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March Newsletter

March Newsletter

A Note from Our Principal

February was a great month at our school! Our students celebrated diversity, friendship, and love. Valentine’s Day was enjoyed with class parties and special treats. In anticipation of spring, our teachers are busy planning meaningful learning activities that will help students gain an appreciation for the changing seasons.

Sincerely, Andrea Couch

National Reading Month

March is National Reading Month! Our teachers have exciting activities planned that include reading and reenacting favorite books, introducing students to new titles, and much more. Keep an eye out for additional details through Links 2 Home.

Open House / Family Referral Bonus

Do you know a colleague who has recently had a baby, a friend in need of care who just relocated to the area, or a family member who is seeking a new preschool for their child? Invite them to our Open House on March 16th. When you refer a friend and they enroll, you’re eligible for a free week of tuition. Ask us for details!

Join Us For Our Next Parenting Workshop on March 19

Learn strategies to help your child cope and manage their feelings at our next parenting workshop, “Helping Children Manage Anxiety” with Sarita Patel. We will identify and discuss common anxiety triggers such as school situations, social dynamics or lack thereof, sleep, and separation issues. Sign up at: https://conta.cc/3UnQnhn

Family Survey Launching Soon! 

Our enrolled family survey will be launching the week of March 11. This survey provides the opportunity for you to share your positive experiences within our school community and give feedback on our areas of opportunity confidentially.

Did You Know? 

When children retell stories, they grow vocabulary, learn to sequentially describe events, and build the skills needed for fluent reading comprehension.

Summer Camp

Registration for our Unforgettable Summer Camp is now open. The wait is over! There is nothing that compares to watching your child’s confidence grow and seeing them have fun and make friends. By enrolling, you’re giving them a summer they’ll never forget. Please contact us to learn more.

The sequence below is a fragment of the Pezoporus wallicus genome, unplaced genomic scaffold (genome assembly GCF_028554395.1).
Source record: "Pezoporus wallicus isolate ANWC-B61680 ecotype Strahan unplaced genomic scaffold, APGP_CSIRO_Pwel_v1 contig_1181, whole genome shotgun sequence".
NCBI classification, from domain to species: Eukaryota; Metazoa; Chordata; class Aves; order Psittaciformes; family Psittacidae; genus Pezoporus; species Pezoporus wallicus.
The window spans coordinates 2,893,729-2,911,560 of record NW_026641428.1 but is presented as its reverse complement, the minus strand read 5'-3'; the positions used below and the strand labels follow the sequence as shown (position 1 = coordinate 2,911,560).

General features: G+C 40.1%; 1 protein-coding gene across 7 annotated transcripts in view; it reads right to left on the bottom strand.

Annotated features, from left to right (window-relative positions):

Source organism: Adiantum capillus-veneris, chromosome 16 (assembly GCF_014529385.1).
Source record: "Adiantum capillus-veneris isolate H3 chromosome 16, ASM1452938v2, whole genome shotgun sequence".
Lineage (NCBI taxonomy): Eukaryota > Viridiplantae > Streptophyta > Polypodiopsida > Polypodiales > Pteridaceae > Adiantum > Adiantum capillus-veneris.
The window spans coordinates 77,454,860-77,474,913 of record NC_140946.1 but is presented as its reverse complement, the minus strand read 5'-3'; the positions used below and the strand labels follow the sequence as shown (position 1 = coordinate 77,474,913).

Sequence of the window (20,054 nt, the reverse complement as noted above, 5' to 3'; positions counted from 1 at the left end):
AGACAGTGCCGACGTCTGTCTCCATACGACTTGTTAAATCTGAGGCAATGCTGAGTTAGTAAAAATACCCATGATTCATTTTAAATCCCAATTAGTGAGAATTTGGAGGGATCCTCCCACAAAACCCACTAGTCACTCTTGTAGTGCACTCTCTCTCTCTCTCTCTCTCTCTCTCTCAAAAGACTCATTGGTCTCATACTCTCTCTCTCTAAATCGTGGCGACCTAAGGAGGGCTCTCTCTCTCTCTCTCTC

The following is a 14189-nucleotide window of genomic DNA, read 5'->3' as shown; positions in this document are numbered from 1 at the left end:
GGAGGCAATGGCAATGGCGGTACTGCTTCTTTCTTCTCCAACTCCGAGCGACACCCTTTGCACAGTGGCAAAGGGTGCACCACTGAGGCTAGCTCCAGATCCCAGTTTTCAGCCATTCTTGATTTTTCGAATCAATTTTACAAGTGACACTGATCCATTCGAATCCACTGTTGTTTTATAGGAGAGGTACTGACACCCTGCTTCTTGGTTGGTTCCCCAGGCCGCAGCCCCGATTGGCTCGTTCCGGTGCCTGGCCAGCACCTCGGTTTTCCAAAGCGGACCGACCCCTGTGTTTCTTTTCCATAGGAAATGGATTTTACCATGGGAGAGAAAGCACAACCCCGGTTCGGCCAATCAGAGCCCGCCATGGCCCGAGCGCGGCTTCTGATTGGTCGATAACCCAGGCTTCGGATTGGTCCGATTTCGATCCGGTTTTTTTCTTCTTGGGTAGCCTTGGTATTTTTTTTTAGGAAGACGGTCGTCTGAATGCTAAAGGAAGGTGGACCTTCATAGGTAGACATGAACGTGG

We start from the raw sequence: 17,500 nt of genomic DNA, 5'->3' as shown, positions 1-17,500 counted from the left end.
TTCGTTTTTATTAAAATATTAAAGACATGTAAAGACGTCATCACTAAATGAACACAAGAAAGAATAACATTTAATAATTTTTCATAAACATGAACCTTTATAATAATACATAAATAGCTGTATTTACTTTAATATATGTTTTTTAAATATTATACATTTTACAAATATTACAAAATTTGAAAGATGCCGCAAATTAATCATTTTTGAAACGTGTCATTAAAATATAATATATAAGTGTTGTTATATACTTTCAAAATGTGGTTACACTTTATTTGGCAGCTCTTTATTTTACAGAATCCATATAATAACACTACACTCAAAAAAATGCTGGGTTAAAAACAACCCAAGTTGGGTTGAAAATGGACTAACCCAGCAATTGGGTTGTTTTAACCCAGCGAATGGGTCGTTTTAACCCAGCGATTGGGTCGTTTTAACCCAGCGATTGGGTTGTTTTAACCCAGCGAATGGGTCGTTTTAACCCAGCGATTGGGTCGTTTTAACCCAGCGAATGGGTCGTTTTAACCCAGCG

Important Dates

March 2 – Read Across America DayMarch 10 – Daylight Savings TimeMarch 16 – Open HouseMarch 19 – First day of springMarch 29 – End-of-month folders go home

New On Our Preschool Blog

Hands-On Activities to Teach Your Preschooler About the Environment

 Children are programmed to explore and experiment with their environment from the very beginning, even as infants. The Scientific Exploration component of our Links to Learning curriculum supports the development of scientific inquiry and expands upon children’s natural curiosity. Science activities develop many important life skills, but the most important benefit for young children is teaching them how to think and develop a sense of curiosity and wonder.

Below are some hands-on, age-appropriate activities to spark wonder and learning in your child.

Infants (0-1 year)

Provide toys that have incremental sizes (nesting cups, stacking rings) and toys that allow for the discovery of cause and effect (pop-up toys, interactive sound books).

Toddlers (1-2 years)

Encourage your child to observe and explore natural materials indoors and outdoors. Make a telescope using a paper towel tube and encourage them to look for certain objects. For example, ask, “Do you see anything that is green?” or “Can you find any insects?”

Beginners (2-3 years)

Involve your child in observing events in nature and discuss the observations.  Make a birdfeeder to hang in your backyard and ask your child “What is the bird doing?” or “Can you tell me what you see?”.

Intermediates (3-4 years)

Help your child learn about the five senses: see, hear, smell, taste, and touch. Encourage them to use their five senses when exploring objects. Go for a nature walk and listen to birds, look at the shape, color and speed of the clouds, smell the pine-scented air, feel the rough bark.

Pre-K/Pre-K 2 (4-5 years)

Build new structures with your child using various materials such as empty boxes or coffee cans, sticks, cardboard tubes, etc. Talk about what you see your child doing as they are building and ask open-ended questions.

Something for all ages!

Find opportunities to talk about the weather every day and make it relevant to your child’s real-life experiences and routines. An example for younger children is, “It’s cold outside. We will need to put on our hats, gloves, and coats before we go to the playground.” Once your child is old enough, have them evaluate the weather each morning. Based on their evaluations, allow them to determine what clothes to wear. Talk about the different choices of apparel and why they may or may not be appropriate.

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